They said he was like the Joe Washington of old Sunday afternoon, when the Washington Redskins' most nimble running back carried the ball 13 times for 66 yards.
Yet, in these days when John Riggins averages 25 carries for 91 yards a game, happy thoughts don't dance and prance across Washington's mind, like the way he danced across the RFK Stadium turf in the 27-12 victory over the Kansas City Chiefs.
"I don't want to raise a ruckus," Washington, who turns 30 Saturday, said quietly yesterday afternoon. "But of course I want to play more. I know I can play more."
He had both knees operated on in the offseason, but his concerto efforts in the 23-13 victory at Philadelphia (three carries for 38 yards) and against the Chiefs give Washington cause to say, "I feel as healthy as I've ever felt. Most people didn't think I'd be back and play even one down after last year.
"But I worked hard in the offseason. I didn't lift all the weights and run up all those hills for nothing. I've never said I wanted to carry the sucker 40 times a game. But I need it more than two or three times."
He is 3,778 yards (3.9 per carry) and 303 pass receptions into a seven-year career of shiftiness, of never-ending challenges against defensive linemen who catch the breeze more often than the running back.
He is also a victim of the fact that, right now, Riggins is the one back of the Redskins' one-back offense, the player most responsible for the Super Bowl ascension. Riggins has become the certainty of the Redskins' offense.
And Washington knows all this.
As Don Breaux, coach of the running backs, says, "We've got a thing we believe in and that's the way we will continue to go about it."
Or, as center Jeff Bostic says, "I guess John will continue to run for the majority of the time. We've been successful with that for the last 15 or 20 games. It doesn't really make sense to change something you win with, does it?"
Certainly, this is a valid theory. Just as certainly, it is the Redskins' prevailing theory.
"I want Joe to play just as much as we can get him in the game," said Coach Joe Gibbs. "Obviously, we want to go to John on running situations and we'll get Joe in in long-yardage situations and when John is winded."
Translation: Washington likely will remain a precious role player, going in on second and long or third and long as he did against the Chiefs, where his pass-catching ability can be most advantageous.
"The way we see it, John is like the dull instrument you bludgeon them with," says Breaux, "and Joe is like the rapier."
Against the Chiefs, Washington thrived with sizeable first-half gains: two eight-yarders and one 15-yard run. These gains came on second and long, after the Chiefs had stopped Riggins on first down, then changed to a nickel defense, expecting the pass.
Marveling at Washington's gutsy gains, Joe Bugel, the offensive coordinator, said, "The man was donating his body out there."
It seems long ago now, though it was in the middle of the 1981 season--the year the Redskins started 0-5 and finished 8-8--that Riggins and Washington were in the backfield at the same time. Last year, injury reduced the 5-foot-10, 179-pounder to 44 carries for 190 yards.
Quarterback Joe Theismann says of a two-back system that became a one-back system in the middle of that season, "It didn't work conceptually.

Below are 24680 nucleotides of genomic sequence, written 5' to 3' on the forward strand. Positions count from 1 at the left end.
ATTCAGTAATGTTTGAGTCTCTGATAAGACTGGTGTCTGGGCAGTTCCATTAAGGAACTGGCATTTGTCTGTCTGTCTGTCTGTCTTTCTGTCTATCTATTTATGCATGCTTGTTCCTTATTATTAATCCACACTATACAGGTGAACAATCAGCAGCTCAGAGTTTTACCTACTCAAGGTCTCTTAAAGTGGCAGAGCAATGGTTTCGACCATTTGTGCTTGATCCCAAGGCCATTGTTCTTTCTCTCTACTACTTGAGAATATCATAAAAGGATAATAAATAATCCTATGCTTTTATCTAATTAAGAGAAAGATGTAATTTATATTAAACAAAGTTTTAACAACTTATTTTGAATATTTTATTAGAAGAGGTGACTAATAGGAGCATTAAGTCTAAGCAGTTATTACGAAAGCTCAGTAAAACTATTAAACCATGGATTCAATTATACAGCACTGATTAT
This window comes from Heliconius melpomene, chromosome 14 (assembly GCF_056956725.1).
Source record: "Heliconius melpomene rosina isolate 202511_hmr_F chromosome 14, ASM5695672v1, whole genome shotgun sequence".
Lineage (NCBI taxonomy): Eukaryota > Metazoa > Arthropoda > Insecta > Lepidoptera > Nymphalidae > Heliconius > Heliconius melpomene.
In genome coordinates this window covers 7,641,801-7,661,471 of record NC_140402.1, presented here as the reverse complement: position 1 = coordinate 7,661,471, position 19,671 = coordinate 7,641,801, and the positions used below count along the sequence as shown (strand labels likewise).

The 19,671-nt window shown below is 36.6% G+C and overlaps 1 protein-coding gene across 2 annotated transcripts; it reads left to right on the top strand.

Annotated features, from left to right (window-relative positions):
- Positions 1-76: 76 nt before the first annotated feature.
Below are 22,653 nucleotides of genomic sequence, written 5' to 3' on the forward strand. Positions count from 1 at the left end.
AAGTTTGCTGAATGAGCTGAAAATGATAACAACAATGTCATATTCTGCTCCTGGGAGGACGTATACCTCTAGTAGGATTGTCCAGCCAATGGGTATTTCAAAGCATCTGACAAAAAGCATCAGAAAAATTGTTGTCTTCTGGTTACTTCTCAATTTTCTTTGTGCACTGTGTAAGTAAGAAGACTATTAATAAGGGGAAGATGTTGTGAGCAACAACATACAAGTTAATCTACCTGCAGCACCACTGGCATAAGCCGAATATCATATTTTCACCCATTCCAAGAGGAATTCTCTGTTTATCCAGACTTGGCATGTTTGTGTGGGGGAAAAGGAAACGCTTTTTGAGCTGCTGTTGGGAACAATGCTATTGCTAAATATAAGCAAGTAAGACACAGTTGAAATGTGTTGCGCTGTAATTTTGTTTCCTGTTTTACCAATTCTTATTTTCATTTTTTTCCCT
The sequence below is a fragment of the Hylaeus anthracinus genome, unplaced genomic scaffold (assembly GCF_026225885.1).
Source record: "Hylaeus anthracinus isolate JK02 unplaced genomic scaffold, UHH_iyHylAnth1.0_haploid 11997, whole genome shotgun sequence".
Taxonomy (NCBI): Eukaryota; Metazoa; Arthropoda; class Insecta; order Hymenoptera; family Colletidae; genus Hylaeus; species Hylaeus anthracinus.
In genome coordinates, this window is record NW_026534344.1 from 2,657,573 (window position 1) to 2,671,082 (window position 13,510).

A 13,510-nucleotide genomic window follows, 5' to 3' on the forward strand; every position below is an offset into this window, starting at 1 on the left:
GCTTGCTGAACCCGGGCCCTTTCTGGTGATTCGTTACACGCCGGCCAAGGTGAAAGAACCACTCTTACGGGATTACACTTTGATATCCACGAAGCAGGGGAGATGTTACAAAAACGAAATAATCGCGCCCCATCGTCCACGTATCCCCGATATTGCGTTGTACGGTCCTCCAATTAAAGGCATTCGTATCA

"It's just so difficult figuring what to do with so many weapons. You figure we have maybe 61 offensive plays per game. Joe (Gibbs) has said that John might run 30 times per game. I'll probably throw 25 passes, which leaves maybe five or six plays . . . I think it would be foolish to leave something you're successful with.
"I had the same problem when I came to the Redskins (1974) with Billy (Kilmer). George Allen wanted to stay with him because he had been successful."
Theismann said he and Washington spend time now, after practice, getting "refamiliarized" with each other. "I seriously doubt there is a better one-on-one runner in the league than Joe Washington," Theismann said.
So far, Washington has carried 21 times for 113 yards. That computes to seven carries for nearly 38 yards a game. Yesterday, the former Oklahoma star reaffirmed his preseason statement that he'd like to carry 10 to 15 times a game.
"I carried more Sunday, so maybe I will carry more," he said. "I'm not one to second-guess coaches. My dad was a football coach (at a Texas high school), so I just wouldn't do that.
"I don't really consider myself a role player. I can do everything," said Washington, who has rushed for more than 900 yards in two seasons. That includes 1981, when he rushed for 916 yards and caught 70 passes, prompting Redskins teammates to vote him the team's most vaulable player.
"Whatever happens, happens," Washington said. He spoke quietly. He does not want to rock the boat.
Then, full of self-confidence and a history rich with runs that have made so many defenders look so silly, he added, "Now what? Your guess is as good as mine."
The Redskins still have not filled the 49th spot on the active roster, the one created when linebacker Monte Coleman, with his deep thigh bruise, was placed on the injured reserve list for a minimum of four weeks.
"What we can't decide is what position we want to fill," said General Manager Bobby Beathard, who said the spot will be filled before Sunday's game at Seattle.
Wayne Sevier, the special teams coach, admitted yesterday that the Redskins had the punt return unit on the field when Kansas City's Nick Lowery kicked a 58-yard field goal in the first quarter.
"I was hoping nobody would notice," said Sevier, with a chuckle.